Salmonella, the bacteria behind food poisoning, has been genetically modified to kill cancer cells.
The process was announced in a study in mBio, an American Society for Microbiology journal.
“There has long been interest in using genetically engineered microbes to target and destroy cells within solid tumours,” says researcher Professor Roy Curtiss of Arizona State University.
“I think this study goes a significant way in developing some strategies that will help in the overall means of using Salmonella as part of a cancer therapy.”
Researchers have known for years that certain strains of bacteria, including Salmonella enterica, can kill cancer cells.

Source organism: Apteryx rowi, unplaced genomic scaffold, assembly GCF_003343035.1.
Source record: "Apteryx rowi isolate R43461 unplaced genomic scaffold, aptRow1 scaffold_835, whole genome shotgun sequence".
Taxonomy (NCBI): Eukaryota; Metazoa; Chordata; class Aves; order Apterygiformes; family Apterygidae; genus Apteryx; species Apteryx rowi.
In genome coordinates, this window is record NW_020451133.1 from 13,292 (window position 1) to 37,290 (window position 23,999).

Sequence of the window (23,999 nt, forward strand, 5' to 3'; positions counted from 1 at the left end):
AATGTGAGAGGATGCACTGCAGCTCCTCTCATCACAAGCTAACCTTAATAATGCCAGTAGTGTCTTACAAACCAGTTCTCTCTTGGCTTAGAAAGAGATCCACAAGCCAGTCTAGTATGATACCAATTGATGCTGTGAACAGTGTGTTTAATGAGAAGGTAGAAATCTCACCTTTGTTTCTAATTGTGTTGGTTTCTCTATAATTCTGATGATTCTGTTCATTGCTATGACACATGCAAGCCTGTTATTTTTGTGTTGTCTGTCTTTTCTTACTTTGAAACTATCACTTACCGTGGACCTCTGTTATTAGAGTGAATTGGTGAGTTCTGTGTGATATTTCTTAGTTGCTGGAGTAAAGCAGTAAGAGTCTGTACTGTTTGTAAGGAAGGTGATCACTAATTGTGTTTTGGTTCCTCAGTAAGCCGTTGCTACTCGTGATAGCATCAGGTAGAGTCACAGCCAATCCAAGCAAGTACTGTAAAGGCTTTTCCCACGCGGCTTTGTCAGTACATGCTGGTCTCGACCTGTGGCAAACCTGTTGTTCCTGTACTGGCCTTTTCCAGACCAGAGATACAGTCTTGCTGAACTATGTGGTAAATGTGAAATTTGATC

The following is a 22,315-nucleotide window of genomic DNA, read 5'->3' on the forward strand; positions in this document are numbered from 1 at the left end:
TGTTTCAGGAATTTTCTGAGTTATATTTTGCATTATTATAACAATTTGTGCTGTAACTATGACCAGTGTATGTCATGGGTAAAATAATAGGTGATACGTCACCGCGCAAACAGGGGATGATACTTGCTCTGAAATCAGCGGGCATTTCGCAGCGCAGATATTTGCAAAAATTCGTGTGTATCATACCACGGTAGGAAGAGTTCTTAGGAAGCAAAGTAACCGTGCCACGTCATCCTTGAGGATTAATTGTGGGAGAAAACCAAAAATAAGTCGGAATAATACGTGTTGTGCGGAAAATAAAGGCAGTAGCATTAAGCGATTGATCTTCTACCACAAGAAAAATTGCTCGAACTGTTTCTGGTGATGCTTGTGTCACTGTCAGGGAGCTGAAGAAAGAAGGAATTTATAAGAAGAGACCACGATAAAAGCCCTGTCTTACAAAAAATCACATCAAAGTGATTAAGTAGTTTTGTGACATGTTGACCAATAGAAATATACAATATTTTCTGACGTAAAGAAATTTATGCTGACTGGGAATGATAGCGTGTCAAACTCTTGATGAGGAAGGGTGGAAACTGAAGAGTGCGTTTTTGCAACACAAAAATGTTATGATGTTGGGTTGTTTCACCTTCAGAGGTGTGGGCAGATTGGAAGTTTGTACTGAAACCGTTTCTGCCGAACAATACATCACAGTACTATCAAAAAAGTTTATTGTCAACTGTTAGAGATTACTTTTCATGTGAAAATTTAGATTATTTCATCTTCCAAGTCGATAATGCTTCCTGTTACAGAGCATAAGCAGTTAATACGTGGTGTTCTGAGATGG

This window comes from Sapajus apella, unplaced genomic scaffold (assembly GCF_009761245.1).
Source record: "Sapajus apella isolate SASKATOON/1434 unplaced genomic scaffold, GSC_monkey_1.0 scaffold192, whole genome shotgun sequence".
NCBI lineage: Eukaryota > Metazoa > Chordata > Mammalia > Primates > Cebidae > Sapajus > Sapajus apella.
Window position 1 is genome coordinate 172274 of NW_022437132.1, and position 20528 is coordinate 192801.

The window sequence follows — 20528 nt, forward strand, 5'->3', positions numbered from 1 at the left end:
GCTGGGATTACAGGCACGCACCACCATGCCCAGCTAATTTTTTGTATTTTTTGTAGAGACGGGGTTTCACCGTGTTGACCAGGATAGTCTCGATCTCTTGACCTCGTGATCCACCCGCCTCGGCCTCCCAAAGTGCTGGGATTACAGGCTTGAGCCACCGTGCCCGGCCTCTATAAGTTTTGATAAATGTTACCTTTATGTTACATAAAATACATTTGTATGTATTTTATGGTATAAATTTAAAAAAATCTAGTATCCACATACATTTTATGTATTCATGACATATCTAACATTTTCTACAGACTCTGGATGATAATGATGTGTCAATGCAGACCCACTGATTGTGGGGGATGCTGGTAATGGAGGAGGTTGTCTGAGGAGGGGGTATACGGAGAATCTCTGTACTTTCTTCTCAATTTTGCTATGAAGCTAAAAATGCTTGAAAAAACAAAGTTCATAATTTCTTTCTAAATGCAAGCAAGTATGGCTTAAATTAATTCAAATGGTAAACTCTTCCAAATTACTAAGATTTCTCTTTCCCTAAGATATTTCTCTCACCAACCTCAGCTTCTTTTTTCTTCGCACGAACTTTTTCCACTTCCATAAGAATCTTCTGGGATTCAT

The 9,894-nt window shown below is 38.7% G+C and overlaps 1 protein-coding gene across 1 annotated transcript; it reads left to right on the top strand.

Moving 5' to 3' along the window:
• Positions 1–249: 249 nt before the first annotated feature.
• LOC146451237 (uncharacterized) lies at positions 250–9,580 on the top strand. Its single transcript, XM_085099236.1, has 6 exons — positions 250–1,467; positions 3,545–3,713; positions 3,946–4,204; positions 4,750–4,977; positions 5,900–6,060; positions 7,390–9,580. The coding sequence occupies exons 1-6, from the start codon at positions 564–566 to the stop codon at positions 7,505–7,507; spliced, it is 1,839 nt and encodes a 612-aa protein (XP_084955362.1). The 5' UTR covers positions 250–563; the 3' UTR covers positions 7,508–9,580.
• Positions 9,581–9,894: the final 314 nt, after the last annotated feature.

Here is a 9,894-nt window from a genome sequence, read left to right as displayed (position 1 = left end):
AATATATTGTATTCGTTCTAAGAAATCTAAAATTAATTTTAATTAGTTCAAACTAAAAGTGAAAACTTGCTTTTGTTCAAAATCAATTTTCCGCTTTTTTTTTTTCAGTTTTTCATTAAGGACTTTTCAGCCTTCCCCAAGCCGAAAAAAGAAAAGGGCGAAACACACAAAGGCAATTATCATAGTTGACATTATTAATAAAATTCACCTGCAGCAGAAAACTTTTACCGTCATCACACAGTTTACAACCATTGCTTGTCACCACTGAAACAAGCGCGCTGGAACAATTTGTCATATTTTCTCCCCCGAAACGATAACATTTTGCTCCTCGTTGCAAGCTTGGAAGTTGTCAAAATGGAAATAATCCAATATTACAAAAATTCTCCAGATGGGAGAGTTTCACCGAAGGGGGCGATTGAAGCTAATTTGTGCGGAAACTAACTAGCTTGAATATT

However, in order to use Salmonella as a weapon against cancer in humans, researchers must find a balance between allowing it to kill the cancer and be safe for the patient.
In the latest study, the researchers focused on modifying the structure of the Salmonella strain to make the bug less toxic.
According to Curtiss, the therapy would probably be used in conjunction with chemotherapy and radiation therapy once it gets to human trials.
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